By Paula Katinas
Brooklyn Daily Eagle
A dilapidated house that has been the target of complaints from 79th Street residents for several years will finally be torn down, according to local elected officials, who said they’ve been pushing the city to do something about the messy property for ages.
The Department of Buildings has issued a demolition order for the house at 237 79th St., between Ridge Boulevard and 3rd Avenue.
Councilman Vincent Gentile and state Sen. Marty Golden both said they’re pleased that the city is finally listening to their pleas.
“The house has been vacant for more than 10 years. It’s an eyesore on a beautiful residential block,” Gentile said.
The building is in such bad shape that “the second floor collapsed onto the first floor,” the councilman said.
“I am glad that a final resolution has been reached that will improve the quality of life of this block, which has had to endure this dangerous eyesore for so many years,” Golden said.
Gentile said he has an idea on how to make good use of the property after the house is demolished.
“I think it would an ideal site for a smart home,” he said, referring to a wheelchair-accessible house for a wounded soldier. So-called “smart homes” are constructed with wider doorways to accommodate wheelchairs, customized bathrooms, and lowered sinks and cabinets to enable the soldier to reach.
For now, however, the house is still standing.
“It’s a nightmare,” said Maryann Gouras, who lives next door. “It’s so disgusting that my husband had to plant hedges in our yard so we don’t have to look at it. It has been broken into three times.”
She is hoping a new home can be built on the property.
“Anything that would fit in with the neighborhood,” said Gouras, who has lived on the block since 1978.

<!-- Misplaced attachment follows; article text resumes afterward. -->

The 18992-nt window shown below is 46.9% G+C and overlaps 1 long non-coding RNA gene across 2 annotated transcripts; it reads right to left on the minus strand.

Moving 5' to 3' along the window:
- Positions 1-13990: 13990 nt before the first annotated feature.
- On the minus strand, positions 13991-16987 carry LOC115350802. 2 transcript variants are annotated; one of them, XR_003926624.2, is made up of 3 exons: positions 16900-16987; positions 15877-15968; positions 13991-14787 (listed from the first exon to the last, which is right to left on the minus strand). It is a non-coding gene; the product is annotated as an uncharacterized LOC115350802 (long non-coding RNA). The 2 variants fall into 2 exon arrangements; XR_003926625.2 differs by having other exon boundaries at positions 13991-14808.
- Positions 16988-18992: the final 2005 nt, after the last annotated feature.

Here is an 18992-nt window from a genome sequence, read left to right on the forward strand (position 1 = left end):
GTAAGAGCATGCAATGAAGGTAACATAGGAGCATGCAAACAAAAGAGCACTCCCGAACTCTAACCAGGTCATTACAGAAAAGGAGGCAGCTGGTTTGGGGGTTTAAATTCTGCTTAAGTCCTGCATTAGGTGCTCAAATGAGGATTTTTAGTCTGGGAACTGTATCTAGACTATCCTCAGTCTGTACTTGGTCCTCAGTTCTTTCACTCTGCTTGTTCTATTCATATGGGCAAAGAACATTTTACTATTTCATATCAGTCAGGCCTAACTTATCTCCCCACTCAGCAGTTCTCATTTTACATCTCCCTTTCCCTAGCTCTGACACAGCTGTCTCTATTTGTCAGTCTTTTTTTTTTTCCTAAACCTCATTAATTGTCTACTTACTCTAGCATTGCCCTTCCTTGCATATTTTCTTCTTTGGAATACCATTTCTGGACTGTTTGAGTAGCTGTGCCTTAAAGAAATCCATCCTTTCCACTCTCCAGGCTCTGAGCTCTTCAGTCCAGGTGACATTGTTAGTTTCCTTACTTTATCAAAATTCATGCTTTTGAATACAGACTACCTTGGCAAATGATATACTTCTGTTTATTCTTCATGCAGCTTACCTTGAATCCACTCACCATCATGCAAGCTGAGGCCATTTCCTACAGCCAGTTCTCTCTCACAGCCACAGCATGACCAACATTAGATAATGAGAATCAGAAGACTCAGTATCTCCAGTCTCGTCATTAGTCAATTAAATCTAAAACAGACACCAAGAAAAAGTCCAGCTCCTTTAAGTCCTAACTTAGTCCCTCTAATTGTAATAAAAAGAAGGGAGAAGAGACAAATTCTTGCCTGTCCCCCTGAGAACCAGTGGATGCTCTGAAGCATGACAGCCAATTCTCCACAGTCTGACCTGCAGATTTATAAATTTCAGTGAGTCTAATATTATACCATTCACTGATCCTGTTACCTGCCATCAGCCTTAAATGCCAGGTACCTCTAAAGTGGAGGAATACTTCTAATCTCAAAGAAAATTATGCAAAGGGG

The city has been conducting regular inspections of the property, Golden said.
“My staff and I have worked with the city over the years to see that this property is regularly inspected and conditions are checked by the Health and Buildings departments,” Golden said.
The latest inspection uncovered violations, Gentile said.
“The owner does have violations on the property,” he said.
Still, it hasn’t been easy getting the city to move, Gentile said.
“Part of the problem we had been having in trying to get the city to deal with this house is that the homeowner has continued to pay property taxes on the house,” the councilman said.
The owner is also hard to reach, according to Gentile, who said he doesn’t appear to own a telephone number. The owner works in a Manhattan post office. In May, Gentile and a member of his staff tracked the owner down.
“We wanted to sit down with him and tell him something can be done with the house,” Gentile said.
The owner “was very receptive to the idea of using the property as a smart home,” he said.
The development surrounding the 79th Street house comes on the heels of the partial collapse of an empty house at 552 Ovington Ave. No one was injured in the collapse. The Department of Buildings ruled that the partially collapsed house presented a danger to the properties located on either side of it and ordered it to be demolished. It was demolished the same day on which the partial collapse took place.
“This community was just witness to a collapse of an abandoned, poorly maintained home and the planned action by the city will make sure that the same thing does not happen at this location. Today, we reiterate that safety is the priority and we send a message that our neighborhood will not accept the ruination and endangerment of a block at the hands of a property owner,” Golden said.